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February 13, 1951 - Image 4

Resource type:
Michigan Daily, 1951-02-13

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McCarthy vs.


"lHe Left


There To Get Away From The
Cheering Crowds"

TME DRAWN OUT feud between Drew
Pearson, the noted Washington column-
ist, and Sen. Joseph McCarthy, the militant
solon from Wisconsin, was dramatized last
week when two newspapers failed to renew
their contracts for Pearson's syndicated
The Flint News-Advertiser was one of
those papers. A journal with a circula.
tion of 35,000, the News-Advertiser has
long been nonpartisan. A spokesman for
the paper has emphatically denied Pear-
son's charges that the McCarthy-Pearson
fracas had anything to do with the ter-
mination of the contract. In answering
Pearson, the paper has explained that
Pearson's column would probably not be
Certainly, other factors may have induced
the paper to discontinue the column, but it
is possible that McCarthy's charges against
Pearson contributed to the final decision.
There is evidence that a pro-McCarthy
anti-Pearson sentiment does exist in Flint.
One hears, anti-Pearson remarks among
auto dealers, merchants, in barbershops, on
buses-where he is referred to as "that
pink!" Asked why he considered Pearson
a "pink," one Flint merchant retorted: "He
sticks up for freedom of the press, doesn't
And only yesterday, the swashbuckling
senator was invited to speak in that city
under the auspices of local Republicans.
Perhaps the hysterical nature of Mc-
Carthy's charges that one of Pearson's staff
formerly penned news articles for the Daily
Worker and other derogatory remarks con-
cerning the nature of Pearson's writings-
may haveinfluenced Flint citizens.
And of course, Pearson has also been
having trouble with his radio sponsors, who
are quietly preparing to abandon him.
It all adds up to one thing: McCarthy,
the same McCarthy who resorted to strong
arm methods and bludgeoned Pearson in a
Capitol Hill brawl, .may be succeeding in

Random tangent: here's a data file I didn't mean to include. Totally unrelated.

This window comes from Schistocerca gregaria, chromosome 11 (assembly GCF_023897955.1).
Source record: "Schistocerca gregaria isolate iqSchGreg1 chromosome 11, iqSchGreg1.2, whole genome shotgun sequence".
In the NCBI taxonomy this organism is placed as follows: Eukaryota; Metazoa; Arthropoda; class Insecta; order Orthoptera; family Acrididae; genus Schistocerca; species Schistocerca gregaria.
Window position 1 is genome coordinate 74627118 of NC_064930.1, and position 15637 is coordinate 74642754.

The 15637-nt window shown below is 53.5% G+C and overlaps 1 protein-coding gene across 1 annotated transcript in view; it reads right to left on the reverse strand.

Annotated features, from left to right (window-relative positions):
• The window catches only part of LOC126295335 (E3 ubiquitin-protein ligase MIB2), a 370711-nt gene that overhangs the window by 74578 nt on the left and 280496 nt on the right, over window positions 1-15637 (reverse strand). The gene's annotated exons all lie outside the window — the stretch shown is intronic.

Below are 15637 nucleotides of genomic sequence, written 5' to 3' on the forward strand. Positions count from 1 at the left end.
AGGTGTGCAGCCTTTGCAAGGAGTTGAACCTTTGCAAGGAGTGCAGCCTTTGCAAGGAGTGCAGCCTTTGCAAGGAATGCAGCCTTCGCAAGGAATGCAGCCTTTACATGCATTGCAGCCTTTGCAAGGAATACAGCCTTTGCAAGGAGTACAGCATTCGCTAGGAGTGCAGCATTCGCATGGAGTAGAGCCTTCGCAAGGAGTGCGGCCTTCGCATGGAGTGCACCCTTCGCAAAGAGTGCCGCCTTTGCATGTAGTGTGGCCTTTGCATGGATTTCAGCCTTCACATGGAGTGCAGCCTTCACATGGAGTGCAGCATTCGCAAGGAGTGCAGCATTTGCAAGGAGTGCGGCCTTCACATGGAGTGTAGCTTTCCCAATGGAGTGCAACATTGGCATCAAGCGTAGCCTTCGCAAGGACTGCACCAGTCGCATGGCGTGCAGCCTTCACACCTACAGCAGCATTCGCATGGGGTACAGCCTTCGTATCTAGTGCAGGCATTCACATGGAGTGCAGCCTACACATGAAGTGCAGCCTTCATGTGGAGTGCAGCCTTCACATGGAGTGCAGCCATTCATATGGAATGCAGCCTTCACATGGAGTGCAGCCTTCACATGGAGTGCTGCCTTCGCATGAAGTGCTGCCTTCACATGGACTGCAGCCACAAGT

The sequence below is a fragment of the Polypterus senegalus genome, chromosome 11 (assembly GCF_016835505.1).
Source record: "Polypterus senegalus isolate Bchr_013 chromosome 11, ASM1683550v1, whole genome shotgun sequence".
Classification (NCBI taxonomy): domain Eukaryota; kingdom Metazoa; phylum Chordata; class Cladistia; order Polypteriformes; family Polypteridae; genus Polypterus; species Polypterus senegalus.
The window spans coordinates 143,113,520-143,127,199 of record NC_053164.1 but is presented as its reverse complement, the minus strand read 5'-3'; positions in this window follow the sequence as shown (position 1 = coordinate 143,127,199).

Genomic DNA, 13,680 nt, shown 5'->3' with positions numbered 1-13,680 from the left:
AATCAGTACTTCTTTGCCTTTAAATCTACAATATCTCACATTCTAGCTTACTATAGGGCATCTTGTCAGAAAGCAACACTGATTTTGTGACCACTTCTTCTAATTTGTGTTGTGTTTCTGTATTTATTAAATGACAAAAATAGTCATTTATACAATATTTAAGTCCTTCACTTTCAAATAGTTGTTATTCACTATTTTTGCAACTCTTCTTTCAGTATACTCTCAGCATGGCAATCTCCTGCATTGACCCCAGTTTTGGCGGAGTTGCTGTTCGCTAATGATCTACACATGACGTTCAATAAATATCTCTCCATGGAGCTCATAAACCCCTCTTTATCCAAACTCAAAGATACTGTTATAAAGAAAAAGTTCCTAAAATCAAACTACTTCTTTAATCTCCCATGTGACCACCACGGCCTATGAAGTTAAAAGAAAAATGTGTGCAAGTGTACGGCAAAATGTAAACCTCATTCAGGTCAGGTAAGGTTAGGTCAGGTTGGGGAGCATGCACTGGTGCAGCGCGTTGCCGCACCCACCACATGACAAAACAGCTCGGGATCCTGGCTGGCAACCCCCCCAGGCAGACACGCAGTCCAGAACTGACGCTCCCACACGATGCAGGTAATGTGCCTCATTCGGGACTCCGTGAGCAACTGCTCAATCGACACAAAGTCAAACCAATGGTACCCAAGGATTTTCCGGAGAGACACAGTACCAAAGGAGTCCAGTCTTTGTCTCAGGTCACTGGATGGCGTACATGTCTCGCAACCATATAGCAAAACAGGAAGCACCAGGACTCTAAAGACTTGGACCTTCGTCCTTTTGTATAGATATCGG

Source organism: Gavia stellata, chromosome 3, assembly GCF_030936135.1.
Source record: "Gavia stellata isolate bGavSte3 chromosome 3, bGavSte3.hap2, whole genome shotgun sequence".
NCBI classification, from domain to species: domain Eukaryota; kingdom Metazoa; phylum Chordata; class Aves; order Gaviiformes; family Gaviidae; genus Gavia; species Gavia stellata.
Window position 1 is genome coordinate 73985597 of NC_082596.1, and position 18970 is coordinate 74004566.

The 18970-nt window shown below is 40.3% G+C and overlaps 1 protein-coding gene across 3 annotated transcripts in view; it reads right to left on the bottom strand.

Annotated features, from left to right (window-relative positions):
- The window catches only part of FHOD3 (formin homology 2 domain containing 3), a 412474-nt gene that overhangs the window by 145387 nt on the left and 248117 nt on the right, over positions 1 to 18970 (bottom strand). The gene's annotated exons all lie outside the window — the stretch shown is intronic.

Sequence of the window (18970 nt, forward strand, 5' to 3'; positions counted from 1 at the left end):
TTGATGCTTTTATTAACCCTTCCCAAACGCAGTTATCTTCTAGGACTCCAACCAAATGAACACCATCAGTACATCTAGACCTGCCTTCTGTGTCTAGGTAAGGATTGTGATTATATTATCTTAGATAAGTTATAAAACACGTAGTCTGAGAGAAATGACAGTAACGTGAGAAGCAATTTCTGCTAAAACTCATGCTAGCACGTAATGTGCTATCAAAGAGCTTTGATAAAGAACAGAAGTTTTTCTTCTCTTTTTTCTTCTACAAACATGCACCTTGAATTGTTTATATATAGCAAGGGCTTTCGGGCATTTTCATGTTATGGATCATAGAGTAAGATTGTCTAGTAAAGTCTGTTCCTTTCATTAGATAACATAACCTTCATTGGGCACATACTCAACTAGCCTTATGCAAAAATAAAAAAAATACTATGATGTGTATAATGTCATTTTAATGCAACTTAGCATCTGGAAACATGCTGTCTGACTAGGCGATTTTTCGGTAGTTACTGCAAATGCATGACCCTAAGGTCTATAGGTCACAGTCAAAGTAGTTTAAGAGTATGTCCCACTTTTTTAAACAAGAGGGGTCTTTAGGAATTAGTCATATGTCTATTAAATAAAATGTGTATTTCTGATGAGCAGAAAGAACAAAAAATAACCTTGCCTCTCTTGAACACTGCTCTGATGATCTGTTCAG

carrying out his threat to "break" the
Washington commentator. Though unsuc-
cessful in silencing Pearson by breaking his
pate, the intrepid senator seems to have
found another way-public opinion.
The entire incident is unfortunate, for
Pearson is neither a Red nor a Pink. He
has consistently lashed out at both the
Democratics and Republicans. Actually,
Pearson has contributed a great deal to
the security of our country. His exploits
as a "watchdog of society" are widely
recognized. And certainly his revealing
exposes are reminders of the muckraking
days of Steffens and Norris.
If McCarthy succeeds in muffling Pear-
son, it means that one man-a man whom
Gerald L. K. Smith described as "the only
bright light on the American scene"-can
exert a pressure which can hinder the ex-
pression of honest opinions.
-Cal Samra
Editorials published in The Michigan Daily
are written by members of The Daily staff
and represent the views of the writers only.
U.S. Defeatism
WASHINGTON-The Hon. Robert Aber-
crombie Lovett, Deputy Undersecretary
of Defense, is disgusted.
He is so disgusted that he has been st>-
ping out of character to sound off, pithily
and profanely, about U.S. defeatism. Lovett
is a Wall Street banker, a slendidly correct
occupation to which he is well suited. But
his country at this point is getting him
Why, he is asking impatiently, does this
great nation at the peak of its power, the
strongest country in the world,-flap around

like a chicken with its head off, fearful,
complaining, exalting its enemies as super-
demons and downgrading the best people
on earth? Lovett, though exceeding angry,
is probably incapable of putting on this
performance in public but those privileged
to watch him jumping up and down say it
is quite a spectacle.
The Deputy Undersecretary has been on
the job with General Marshall for four
months. He is absolutely sure that we are
well on our way toward securing our de-
fenses and that we are gaining momentum
every day.
Certainly his clarion call to America to
think of its might, majesty and great mis-
sion as well as of its problems strikes a re-
freshing note. It represents in essence what
our allies at Lake Success most complain
about-that this country does not act like
a great power.
It is not always easy to dig out of
Lovett's security-minded Pentagon the
facts that cause him to take a more
sanguine view of our affairs than is gen-
erally heard around here. If he is right,
it would pay the military to declare as
much of a moratorium as possible on
their collection of "restricted," "top se-
cret" rubber stamps and let people know
how things are going.
The truth is-and experienced Bureau-
crats don't deny it-that the restricting crt


WASHINGTON, The right way to deal
with future acts of aggression by
Soviet satellites may become a really seri-
ous issue. Since the Korean experience,
American leaders are pretty well agreed
that hereafter we must "brush away the
false whiskers," and penalize the satellites'
masters in the Klemlin. But inter-govern-
mental discussions of the satellite threat to
Yugoslavia have already developed some
sentiment across the Atlantic for what
looks, for the short run, like a more cautious
Hungary, Romania and Bulgaria are to
be treated as independent states. They,